In case you hadn’t heard, even if the Supreme Court overturns the progressives’ federal health care juggernaut, prominent GOP leaders vow to preserve its most “popular” provisions. These big-government Republicans show appalling indifference to the dire market disruptions and culture of dependency that Obamacare schemes have wrought.

GOP Sen. Roy Blunt of Missouri, vice chair of the Senate GOP Conference, told a St. Louis radio station two weeks ago that he supports keeping at least three Obamacare regulatory pillars: federally imposed coverage of “children” up to age 26 on their parents’ health insurance policies (the infamous, unfunded “slacker mandate”), federally mandated coverage regardless of pre-existing conditions (“guaranteed issue,” which leads to an adverse-selection death spiral) and closure of the coverage gap in the massive Bush-backed Medicare drug entitlement (the “donut hole fix” that will obliterate the program’s cost-controls).

Some Republicans are even trying to out-Obama Obamacare. GOP Rep. Steve Stivers of Ohio is pushing a proposal to increase the mandatory coverage age for dependents to age 31. And once a fire-breathing dragon for repeal, GOP Sen. Lamar Alexander of Tennessee hem-hawed when asked by the liberal Talking Points Memo website whether Republicans would be introducing specific bills to preserve the guaranteed issue and slacker mandate provisions.

“Well, I think we need to be prepared,” Alexander told TPM. “And we will be prepared.”

How about getting informed? As I reported while the Obamacare backroom wheeling-dealing was going on, some 20 states already had passed legislation requiring insurers to cover adult children before the federal rule was imposed, and nearly 20 others were already on the expensive path toward doing so. In New Jersey, Wisconsin and elsewhere, these top-down benefits mandates were among key factors driving up the cost of insurance and limiting access instead of expanding it.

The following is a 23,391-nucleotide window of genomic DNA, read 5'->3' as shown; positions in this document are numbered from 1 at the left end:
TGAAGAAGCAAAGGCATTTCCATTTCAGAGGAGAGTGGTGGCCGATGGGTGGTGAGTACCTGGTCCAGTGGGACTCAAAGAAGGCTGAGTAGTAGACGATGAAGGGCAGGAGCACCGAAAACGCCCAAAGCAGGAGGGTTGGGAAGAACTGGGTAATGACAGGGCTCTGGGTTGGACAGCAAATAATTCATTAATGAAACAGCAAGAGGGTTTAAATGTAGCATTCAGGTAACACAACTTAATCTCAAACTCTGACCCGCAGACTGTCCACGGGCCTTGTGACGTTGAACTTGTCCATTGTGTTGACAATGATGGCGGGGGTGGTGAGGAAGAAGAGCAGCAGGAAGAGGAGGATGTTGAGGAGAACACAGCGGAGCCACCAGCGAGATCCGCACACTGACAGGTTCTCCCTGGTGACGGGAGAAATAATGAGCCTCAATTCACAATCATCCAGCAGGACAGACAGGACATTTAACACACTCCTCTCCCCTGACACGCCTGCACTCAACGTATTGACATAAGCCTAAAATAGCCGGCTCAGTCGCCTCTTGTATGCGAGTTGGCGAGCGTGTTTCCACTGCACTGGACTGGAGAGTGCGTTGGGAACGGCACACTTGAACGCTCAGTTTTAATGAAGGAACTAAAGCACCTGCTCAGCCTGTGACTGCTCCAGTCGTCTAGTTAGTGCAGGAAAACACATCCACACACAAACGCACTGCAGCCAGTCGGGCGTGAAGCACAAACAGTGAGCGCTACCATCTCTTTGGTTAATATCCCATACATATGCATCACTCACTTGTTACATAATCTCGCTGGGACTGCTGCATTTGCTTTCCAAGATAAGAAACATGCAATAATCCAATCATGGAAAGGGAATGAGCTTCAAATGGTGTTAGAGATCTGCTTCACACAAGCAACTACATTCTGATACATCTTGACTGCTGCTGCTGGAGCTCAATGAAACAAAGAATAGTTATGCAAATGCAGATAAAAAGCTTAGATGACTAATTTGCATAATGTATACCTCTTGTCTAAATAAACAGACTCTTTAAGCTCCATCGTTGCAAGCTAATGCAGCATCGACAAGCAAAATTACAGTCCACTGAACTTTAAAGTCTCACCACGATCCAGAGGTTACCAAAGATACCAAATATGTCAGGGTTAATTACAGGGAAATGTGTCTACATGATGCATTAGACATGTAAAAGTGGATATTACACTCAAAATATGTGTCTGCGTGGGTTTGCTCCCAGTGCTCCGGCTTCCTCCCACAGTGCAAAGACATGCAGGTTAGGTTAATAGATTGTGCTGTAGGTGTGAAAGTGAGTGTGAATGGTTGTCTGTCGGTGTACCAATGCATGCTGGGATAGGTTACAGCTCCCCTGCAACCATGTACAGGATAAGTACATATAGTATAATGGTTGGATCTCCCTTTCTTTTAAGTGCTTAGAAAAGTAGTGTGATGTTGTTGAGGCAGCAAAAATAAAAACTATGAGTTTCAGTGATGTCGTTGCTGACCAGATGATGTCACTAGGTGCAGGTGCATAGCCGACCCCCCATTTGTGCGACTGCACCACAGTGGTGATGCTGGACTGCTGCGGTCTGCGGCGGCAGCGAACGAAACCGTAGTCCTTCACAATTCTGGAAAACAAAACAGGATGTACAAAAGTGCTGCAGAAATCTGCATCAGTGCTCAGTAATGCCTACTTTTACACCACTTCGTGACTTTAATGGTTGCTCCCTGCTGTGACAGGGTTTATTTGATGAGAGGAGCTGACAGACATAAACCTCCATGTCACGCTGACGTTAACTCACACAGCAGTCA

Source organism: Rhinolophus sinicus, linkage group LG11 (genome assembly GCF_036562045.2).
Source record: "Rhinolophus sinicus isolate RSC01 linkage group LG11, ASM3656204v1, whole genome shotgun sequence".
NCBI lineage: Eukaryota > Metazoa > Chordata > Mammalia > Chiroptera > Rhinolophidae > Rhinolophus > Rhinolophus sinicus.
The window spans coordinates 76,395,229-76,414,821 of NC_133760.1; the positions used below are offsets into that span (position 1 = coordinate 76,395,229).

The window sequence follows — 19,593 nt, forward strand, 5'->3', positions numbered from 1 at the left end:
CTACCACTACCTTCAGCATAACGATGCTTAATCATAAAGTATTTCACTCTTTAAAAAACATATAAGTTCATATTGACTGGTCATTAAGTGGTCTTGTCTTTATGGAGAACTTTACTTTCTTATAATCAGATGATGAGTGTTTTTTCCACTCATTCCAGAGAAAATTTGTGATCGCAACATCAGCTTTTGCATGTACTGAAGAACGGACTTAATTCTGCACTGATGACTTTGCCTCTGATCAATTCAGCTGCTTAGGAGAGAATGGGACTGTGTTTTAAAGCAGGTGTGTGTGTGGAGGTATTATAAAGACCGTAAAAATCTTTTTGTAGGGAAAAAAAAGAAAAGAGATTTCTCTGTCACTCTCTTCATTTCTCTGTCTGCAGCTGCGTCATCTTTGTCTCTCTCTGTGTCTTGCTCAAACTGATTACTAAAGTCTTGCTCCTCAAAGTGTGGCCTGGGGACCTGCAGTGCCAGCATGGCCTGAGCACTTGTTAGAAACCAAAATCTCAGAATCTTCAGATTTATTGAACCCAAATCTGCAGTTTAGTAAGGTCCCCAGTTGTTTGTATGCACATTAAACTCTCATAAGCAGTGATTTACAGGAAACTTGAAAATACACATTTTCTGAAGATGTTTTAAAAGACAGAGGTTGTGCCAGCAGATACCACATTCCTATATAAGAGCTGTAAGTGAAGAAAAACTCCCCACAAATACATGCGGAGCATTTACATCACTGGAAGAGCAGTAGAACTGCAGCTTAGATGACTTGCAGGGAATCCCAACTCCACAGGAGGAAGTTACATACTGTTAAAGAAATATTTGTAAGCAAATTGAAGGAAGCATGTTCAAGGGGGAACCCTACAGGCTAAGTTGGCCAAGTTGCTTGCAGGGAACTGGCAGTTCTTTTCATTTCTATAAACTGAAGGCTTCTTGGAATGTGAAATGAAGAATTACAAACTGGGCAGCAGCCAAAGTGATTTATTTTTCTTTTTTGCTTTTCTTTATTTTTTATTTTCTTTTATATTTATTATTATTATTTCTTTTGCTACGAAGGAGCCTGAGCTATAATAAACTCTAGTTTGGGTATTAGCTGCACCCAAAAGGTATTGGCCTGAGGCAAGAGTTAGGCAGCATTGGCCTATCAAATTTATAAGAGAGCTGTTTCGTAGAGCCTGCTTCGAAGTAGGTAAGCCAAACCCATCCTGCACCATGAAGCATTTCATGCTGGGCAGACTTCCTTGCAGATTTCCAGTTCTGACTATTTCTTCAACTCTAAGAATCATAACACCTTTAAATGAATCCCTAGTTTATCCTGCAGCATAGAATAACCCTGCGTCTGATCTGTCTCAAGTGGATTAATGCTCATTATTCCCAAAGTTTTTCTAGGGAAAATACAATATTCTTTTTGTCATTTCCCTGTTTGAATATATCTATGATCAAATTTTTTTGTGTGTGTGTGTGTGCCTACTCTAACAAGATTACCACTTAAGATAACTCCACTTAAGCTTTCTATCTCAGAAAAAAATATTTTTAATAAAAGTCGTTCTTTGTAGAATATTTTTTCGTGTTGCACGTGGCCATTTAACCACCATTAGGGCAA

Fortunately for fiscal conservatives, GOP Sen. Jim DeMint of South Carolina still has his head screwed on straight. Last week, he blasted GOP enablers of the welfare state. He notes that “multiple studies have suggested that every 1 percent increase in premiums increases the number of uninsured by approximately 200,000 to 300,000 individuals nationwide.” The slacker mandate has raised premiums by at least 1 percent since it was enacted, DeMint adds, meaning “that hundreds of thousands of individuals have lost coverage — because they were priced out of the individual market, or because their employers decided to stop offering coverage — as a result of the new requirements.”

This is no textbook hypothetical. No less than the Service Employees International Union Local 1199 — one of Obamacare’s biggest cheerleaders — dropped health care coverage for children in late 2010 because of costly mandates, including, you guessed it, the slacker mandate. “Our limited resources are already stretched as far as possible,” the SEIU 1199 benefits managers wrote in a letter to more than 30,000 families, “and meeting this new requirement would be financially impossible.”

Chris Jacobs, senior analyst for the Senate Joint Economic Committee, points to a new study by the left-leaning Commonwealth Fund that reveals that the benefits of the slacker provision have “disproportionately accrued to affluent and wealthy families.” Moreover, this unfunded mandate is fostering greater dependency — and providing employment disincentives — by encouraging high numbers of young adults to reject other forms of insurance in order to take advantage of “free” parental coverage.

Where does presumptive Republican presidential nominee Mitt Romney stand? Despite repeated assurances that he will abandon Obamacare in its entirety, Romney is surrounded by GOP socialized medicine helpmates. In January, Romney adviser Norm Coleman said, “(We’re) not going to repeal the act in its entirety … you can’t whole cloth throw it out.”